Life can throw curveballs, such as a job layoff or an unplanned illness or injury. Sometimes, a change in circumstances can lead to financial trouble. If you or someone you know is having a difficult time making payments on a loan, it is crucial that you seek professional legal guidance to explore your options. For more than 20 years, the Thomas Law Office has helped clients keep their homes by avoiding foreclosure. Our dedicated Kane County loan modification attorneys will review the terms of your loan to see if you are eligible for a modification. To schedule a confidential consultation, call us today at 847-426-7990.




Posted in Bankruptcy | Tagged , , , , ,

McHenry County legal separation lawyerThe decision to divorce is not an easy one to make for many people, especially if a couple has been married for a long time. In certain situations, spouses may opt to try a legal separation before officially divorcing. Following an order of legal separation, estranged spouses will agree to live independently of each other, separating both their physical residences and their finances. The couple will remain legally married, and neither spouse can remarry unless they get a divorce.

As the old adage says, “Absence makes the heart grow fonder.” For some partners, living apart allows them time to work on their marital problems. However, they may also find that they are thriving on their own and enjoy living separate lives. If you are considering which option is best for your situation, it is important to know the legal requirements for legally separating in Illinois. In the state of Illinois, some of the same issues that are addressed in a divorce will need to be resolved in a separation.

Advantages of a Legal Separation

A legal separation is more than just a couple living in different homes. In a legal separation, decisions regarding the allocation of parental responsibilities and parenting time, child support, and spousal maintenance will all need to be made, just like in a divorce. Property division may only be made if the parties agree. A legal separation agreement will need to be prepared. This legally binding document can be especially beneficial for any children the couple had together, since it provides for their well-being. For a parent who stayed home to raise kids, spousal support can help him or her financially while he or she seeks employment or goes back to school.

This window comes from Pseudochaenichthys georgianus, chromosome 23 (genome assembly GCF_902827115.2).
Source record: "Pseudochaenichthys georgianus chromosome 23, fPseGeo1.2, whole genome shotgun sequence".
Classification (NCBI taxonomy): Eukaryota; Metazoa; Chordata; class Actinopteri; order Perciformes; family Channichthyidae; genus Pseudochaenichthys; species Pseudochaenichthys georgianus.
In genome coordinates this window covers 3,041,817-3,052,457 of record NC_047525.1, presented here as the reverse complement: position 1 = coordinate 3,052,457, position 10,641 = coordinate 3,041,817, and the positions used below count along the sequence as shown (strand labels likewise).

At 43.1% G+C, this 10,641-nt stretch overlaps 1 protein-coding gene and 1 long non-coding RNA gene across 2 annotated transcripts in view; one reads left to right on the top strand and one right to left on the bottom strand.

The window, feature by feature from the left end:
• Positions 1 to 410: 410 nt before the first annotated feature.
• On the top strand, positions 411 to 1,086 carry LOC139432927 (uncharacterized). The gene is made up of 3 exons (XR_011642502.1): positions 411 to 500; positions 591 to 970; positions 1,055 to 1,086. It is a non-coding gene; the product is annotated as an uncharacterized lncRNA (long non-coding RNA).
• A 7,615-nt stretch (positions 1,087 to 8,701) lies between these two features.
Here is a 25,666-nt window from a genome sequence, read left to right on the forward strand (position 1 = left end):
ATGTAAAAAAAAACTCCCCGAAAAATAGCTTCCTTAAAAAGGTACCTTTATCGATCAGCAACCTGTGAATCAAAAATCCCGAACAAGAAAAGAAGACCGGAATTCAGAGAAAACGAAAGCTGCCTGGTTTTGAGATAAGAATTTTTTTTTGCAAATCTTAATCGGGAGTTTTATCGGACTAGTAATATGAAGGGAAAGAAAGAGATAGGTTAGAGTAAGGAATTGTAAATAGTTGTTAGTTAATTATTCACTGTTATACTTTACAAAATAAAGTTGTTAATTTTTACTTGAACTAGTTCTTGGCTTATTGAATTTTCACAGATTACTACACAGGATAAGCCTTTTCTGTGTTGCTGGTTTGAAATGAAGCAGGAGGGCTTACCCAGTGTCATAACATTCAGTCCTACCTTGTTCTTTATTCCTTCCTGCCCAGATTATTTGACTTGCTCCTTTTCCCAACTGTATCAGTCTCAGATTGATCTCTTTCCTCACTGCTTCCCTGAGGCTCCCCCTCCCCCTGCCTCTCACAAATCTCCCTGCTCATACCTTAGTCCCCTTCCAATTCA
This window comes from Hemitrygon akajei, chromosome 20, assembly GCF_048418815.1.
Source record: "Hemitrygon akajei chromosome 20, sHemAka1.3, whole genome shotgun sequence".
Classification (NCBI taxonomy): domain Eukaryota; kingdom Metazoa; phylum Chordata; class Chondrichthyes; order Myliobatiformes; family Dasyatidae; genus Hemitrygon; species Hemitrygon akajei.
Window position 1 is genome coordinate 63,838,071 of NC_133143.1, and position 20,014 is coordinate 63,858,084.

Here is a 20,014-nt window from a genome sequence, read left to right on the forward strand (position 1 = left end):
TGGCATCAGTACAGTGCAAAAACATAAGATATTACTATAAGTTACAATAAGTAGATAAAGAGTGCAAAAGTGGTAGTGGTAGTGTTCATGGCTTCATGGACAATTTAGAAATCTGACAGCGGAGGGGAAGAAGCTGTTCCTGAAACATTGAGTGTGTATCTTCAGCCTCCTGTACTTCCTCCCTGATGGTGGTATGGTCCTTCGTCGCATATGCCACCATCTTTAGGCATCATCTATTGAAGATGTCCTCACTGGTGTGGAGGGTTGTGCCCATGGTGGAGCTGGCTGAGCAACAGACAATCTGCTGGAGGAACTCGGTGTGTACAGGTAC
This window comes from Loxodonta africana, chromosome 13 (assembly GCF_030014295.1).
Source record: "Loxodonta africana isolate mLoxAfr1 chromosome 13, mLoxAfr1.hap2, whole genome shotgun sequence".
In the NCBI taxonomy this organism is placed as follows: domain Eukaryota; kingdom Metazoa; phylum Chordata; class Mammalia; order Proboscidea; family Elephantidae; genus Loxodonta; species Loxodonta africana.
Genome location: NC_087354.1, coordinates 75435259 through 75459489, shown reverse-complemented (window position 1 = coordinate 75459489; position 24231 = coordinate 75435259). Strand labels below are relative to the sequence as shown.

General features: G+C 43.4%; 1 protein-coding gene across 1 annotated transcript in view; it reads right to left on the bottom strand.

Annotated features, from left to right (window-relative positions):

Depending on the situation, a legal separation may make more sense for some people than a divorce, since staying married in the eyes of the law can have several benefits, including:

  • Spouses can continue to receive health insurance, social security, and pension benefits.
  • Divorce may not be preferable due to religious reasons.
  • A couple may not be ready for the permanence of divorce.
  • A couple may continue to file income taxes together, saving on tax liabilities.

Filing for a Legal Separation

To obtain a legal separation in Illinois, you must be living apart from your spouse when you file a Petition for Legal Separation with your local circuit court. Even if one spouse does not reside in Illinois anymore, the other spouse can request a legal separation in the Illinois county in which he or she lives. Some of the other stipulations for filing for a legal separation include:

  • One of the parties must have resided in Illinois for at least 90 days prior to filing the petition.
  • Any children involved must live in Illinois for at least six months (with some exceptions).

Once the petitioner files for separation through the court, the respondent can reply to the petition by voicing his or her defenses or wishes. A judge will then review the case at a hearing and decide whether to grant the legal separation. The judge may make decisions regarding allocation of parental responsibilities and parenting time, child support, or spousal maintenance. However, a judgment of legal separation will not include any terms regarding property division unless they are agreed upon by both spouses.